Now, after a lengthy tug-of-war with the Council of States, the National Council has made it possible for both chambers to vote on the release of the second cohesion contribution at the very end of the autumn session. In its press release of 17 August, the Foreign Affairs Committee of the Council of States had requested the release of the funds without conditions in order to “send a positive signal to the EU and take a first step towards de-escalation”. In order to prevent a hasty decision, however, the Council of States had put the item on the agenda for the second last day of the autumn session (i.e. the Council of States wanted the National Council to decide on it not until the winter session). On 27 September, however, the National Council decided by a narrow majority to put the cohesion billion under the roof this session (swissinfo.ch of 27 September 2021 / Keystone-SDA). Following the Council of States, it made its decision on Thursday evening (30 September).
The result: The Council of States approved the release of the second cohesion contribution by 30 Yes to 9 No, the National Council by 131 Yes to 55 No. It is to be hoped that the EU Commission will appreciate this positive signal from Bern by ending its punitive measures that are contrary to treaties and international law.
Illegal attack by the EU Commission against the Swiss medtech industry – Switzerland’s sovereign response
So far, the Swiss in politics and business have skilfully handled the illegal and contrary to contract chicaneries from Brussels and have always entered the ring with a plan B, which works perfectly well. Switzerland has been organising and financing its participation in the Erasmus+ student exchange programme for years (and even much cheaper). The Federal Council has taken ingenious counter-measures to take advantage of the repudiation of the Swiss stock exchange as being equivalent to the EU’s stock exchanges (SRF News of 1 July 2019). The Federal Council recently decided on sophisticated “transitional measures until Switzerland’s intended association” for the Horizon Europe research programme, the financing of which it will submit to parliament in the winter session.5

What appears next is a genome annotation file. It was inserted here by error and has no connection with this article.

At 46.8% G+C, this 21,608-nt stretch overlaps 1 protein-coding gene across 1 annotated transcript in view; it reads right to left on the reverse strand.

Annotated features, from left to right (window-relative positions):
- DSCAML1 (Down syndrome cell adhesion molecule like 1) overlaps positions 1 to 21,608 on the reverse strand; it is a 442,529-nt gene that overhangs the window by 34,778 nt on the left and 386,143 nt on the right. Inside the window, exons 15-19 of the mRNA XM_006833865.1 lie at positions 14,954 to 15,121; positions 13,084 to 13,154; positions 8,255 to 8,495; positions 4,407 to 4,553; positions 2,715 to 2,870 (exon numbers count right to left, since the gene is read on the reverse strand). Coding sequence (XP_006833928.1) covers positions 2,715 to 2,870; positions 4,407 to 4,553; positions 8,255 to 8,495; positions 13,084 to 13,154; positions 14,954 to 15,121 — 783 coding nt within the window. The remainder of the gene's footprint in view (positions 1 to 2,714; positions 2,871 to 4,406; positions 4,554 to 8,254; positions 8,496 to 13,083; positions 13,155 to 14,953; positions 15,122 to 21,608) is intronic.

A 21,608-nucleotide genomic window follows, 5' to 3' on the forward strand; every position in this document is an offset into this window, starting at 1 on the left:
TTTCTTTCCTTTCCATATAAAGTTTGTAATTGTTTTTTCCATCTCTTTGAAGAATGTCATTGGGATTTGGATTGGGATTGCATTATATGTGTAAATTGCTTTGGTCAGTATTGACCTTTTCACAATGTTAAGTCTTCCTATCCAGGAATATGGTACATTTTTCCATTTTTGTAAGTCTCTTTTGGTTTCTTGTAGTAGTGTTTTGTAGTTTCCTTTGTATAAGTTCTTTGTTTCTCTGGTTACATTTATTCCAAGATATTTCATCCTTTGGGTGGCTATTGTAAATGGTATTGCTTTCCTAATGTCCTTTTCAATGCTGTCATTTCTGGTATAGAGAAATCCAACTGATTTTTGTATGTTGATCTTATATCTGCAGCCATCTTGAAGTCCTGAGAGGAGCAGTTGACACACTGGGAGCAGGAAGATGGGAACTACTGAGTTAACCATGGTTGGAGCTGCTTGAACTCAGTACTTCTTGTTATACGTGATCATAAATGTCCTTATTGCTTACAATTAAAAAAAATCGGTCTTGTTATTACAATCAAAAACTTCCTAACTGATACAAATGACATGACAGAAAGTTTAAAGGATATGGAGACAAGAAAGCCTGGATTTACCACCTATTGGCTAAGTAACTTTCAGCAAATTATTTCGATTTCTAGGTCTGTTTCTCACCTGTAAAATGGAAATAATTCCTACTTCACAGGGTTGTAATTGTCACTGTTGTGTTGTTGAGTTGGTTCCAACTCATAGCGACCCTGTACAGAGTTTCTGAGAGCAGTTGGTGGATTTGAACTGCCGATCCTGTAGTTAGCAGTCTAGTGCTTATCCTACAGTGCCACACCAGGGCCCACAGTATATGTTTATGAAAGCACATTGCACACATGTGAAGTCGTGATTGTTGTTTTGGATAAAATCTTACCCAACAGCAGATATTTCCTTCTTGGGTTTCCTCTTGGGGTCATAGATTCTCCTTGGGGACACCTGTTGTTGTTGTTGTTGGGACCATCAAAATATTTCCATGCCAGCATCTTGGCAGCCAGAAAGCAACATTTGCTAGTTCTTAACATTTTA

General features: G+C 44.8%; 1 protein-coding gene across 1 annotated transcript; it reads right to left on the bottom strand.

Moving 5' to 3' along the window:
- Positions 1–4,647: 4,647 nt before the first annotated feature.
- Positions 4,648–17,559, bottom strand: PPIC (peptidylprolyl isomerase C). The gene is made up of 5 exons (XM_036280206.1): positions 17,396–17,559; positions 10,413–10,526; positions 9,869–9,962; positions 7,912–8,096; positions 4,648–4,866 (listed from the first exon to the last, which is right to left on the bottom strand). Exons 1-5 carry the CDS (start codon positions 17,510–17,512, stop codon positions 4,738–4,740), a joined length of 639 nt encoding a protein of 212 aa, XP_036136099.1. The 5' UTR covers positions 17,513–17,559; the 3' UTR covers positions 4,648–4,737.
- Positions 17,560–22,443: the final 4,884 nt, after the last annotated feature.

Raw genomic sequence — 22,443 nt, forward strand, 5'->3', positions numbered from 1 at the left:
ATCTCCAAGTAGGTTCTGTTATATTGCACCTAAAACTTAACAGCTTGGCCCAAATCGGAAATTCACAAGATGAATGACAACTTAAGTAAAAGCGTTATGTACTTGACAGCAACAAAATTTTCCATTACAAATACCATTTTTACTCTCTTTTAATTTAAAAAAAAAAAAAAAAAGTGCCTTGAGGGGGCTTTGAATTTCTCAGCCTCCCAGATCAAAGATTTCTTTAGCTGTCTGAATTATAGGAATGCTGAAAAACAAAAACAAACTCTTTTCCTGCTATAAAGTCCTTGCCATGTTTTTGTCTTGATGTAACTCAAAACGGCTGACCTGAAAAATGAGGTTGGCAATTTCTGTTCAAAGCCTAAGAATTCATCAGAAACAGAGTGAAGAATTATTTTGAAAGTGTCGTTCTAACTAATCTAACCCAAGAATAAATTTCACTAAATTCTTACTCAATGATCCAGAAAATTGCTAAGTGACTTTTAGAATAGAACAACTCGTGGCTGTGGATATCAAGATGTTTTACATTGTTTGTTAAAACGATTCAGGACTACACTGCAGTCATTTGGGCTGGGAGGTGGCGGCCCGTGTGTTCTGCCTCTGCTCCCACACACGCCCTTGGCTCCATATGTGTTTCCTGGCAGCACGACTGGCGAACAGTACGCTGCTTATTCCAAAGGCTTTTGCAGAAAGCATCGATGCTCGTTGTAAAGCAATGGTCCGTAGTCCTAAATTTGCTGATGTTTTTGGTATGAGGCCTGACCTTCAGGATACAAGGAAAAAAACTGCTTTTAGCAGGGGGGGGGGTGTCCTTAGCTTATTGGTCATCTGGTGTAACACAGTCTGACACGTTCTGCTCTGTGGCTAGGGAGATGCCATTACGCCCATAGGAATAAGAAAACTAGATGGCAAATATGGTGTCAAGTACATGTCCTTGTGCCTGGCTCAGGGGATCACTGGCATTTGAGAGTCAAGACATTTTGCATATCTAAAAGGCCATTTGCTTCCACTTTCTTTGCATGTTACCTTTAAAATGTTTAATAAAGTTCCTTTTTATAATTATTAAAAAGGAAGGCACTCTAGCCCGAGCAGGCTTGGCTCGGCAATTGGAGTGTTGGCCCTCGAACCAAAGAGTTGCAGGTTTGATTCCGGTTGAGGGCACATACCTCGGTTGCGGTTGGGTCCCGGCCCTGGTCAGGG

One can understand the annoyance of the EU bureaucrats when the smart Swiss promptly put a spoke in their wheel. But the fact that they vent their anger with increasingly blatant breaches of law – that must be put to an end.
The latest attack is on the Swiss medical technology industry. According to the German homepage medizin-und-technik.industrie.de, Switzerland is “one of the world’s most attractive and innovative medical technology locations and an important trading partner in the EU”. The medtech industry exports products for about 12 billion Swiss francs per year, half of them to the EU. Shortly after the Federal Council broke off negotiations on the framework agreement in May this year, the EU Commission declared that Swiss certificates for medical technology products would no longer be accepted in the EU. In doing so, it violated the “Agreement on the removal of technical barriers to trade”, which is part of the Bilateral I agreements. However, the shot backfired, because the medtech industry had expected this breach of law by the EU and had its plan B ready: Since May 2021, Swiss companies have been organising the certification of their products in the EU so that they can continue to export there in the future.
So far, so good – one might think. Now, however, the EU Commission has used a sledgehammer. It announced that it also would no longer accept thousands of already certified products – retroactively!6